A Touch of Life
02 Mar - 21 Apr 2012
Curated by Ludwig Seyfarth
2 March – 21 April, 2012
Maria José Arjona, Björn Braun, Nezaket Ekici, Luzia Hürzeler, Alicja Kwade, Sofia Hultén, Harald Klingelhöller, Maik und Dirk Löbbert, Yves Netzhammer, Jenny Michel & Michael Hoepfel, Thomas Rentmeister, Michael Sailstorfer, Katrin Sigurdardottir, Haegue Yang
For occasion of the opening Thomas Rentmeister will perform as DJ.
Artworks are artifacts and not living beings. This alleged implicitness has repeatedly proved to be, at least psychologically, a deficit that Ovid's Pygmalion myth has, by means of fiction, attempted to help.
Pygmalion is supposed to have made Galatea's body so perfectly out of ivory that Venus was moved to bring the statue to life so that she could become Pygmalion's lover.
Giorgio Vasari, the great artist biographer of the Renaissance, rehashed the Pygmalion legend as he praised the sculptor, Donatello who had given marble 'life, feeling, movement'. The illusion of life was repeatedly attempted with great virtuosity, and the wax figures of Madame Tussaud's mimic even the softness of skin.
Too close a proximity to life, however, can take on disturbing traits, and in the 20th century it was mostly banned in art. The alleged vitality of sculpture has been most radically suppressed by the modern dictum of 'truth to materials' and the formal self-refentiality of Minimalism. Abstraction and functionalism manage without the suggestion of life that for consequent Modernists is considered kitsch. Yet, the human figure, suppressed in sculpture and objects, undergoes a bizarre return in horror film zombies and the plastinated corpses of Gunther von Hagens that perhaps just testify that a contemporary Pygmalion can only produce the undead.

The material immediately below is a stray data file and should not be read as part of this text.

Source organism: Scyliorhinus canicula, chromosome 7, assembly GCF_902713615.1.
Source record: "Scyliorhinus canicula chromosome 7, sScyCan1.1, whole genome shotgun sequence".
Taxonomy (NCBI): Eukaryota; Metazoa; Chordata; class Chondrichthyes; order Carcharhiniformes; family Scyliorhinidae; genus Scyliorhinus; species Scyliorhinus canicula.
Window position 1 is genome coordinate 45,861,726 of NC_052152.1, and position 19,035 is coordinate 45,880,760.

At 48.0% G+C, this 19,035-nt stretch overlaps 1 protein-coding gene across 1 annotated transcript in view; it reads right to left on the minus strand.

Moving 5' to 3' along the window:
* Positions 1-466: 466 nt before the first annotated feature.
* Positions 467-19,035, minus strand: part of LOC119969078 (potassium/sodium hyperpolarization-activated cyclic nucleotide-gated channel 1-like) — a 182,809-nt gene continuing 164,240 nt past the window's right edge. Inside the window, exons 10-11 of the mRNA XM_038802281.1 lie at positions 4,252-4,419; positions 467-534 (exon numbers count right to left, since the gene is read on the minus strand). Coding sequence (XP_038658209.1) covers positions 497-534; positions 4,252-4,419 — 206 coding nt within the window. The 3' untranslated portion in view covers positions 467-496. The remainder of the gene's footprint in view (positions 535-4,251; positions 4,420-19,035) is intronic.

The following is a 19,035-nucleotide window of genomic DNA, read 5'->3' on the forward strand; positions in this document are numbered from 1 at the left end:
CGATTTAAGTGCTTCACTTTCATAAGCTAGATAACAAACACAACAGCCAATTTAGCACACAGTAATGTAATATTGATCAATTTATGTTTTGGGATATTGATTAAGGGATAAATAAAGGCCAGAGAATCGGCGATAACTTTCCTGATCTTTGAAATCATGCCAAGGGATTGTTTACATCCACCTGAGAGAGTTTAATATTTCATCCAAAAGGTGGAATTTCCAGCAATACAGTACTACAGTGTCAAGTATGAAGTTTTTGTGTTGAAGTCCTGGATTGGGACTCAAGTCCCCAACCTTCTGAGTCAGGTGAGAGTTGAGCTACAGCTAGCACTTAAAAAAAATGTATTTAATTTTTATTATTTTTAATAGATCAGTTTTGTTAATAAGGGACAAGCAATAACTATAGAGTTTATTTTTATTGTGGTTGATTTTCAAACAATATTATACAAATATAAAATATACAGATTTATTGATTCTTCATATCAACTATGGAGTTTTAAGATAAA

Perhaps Pygmalion would not make a female body today but an emotionally charged object, leaving it to come to life. If the associative and narrative potential of sculptures and objects is again coming to the fore, as in Surrealist art objects, it springs predominately from the magic and transformative power of the world of objects and the materials. For the human body appears less as an actor in its sculptural reproduction than a performer who handles things in an unusual way, is harassed by them or conducts himself like a statue.
The exhibition, 'A Touch of Life', pursues this trend, even in the tension between physically tangible object and moving video image. The protagonists are bookends, light bulbs, boxes, knots, nests, tyres, chairs, clouds and many other things that are not always what they seem.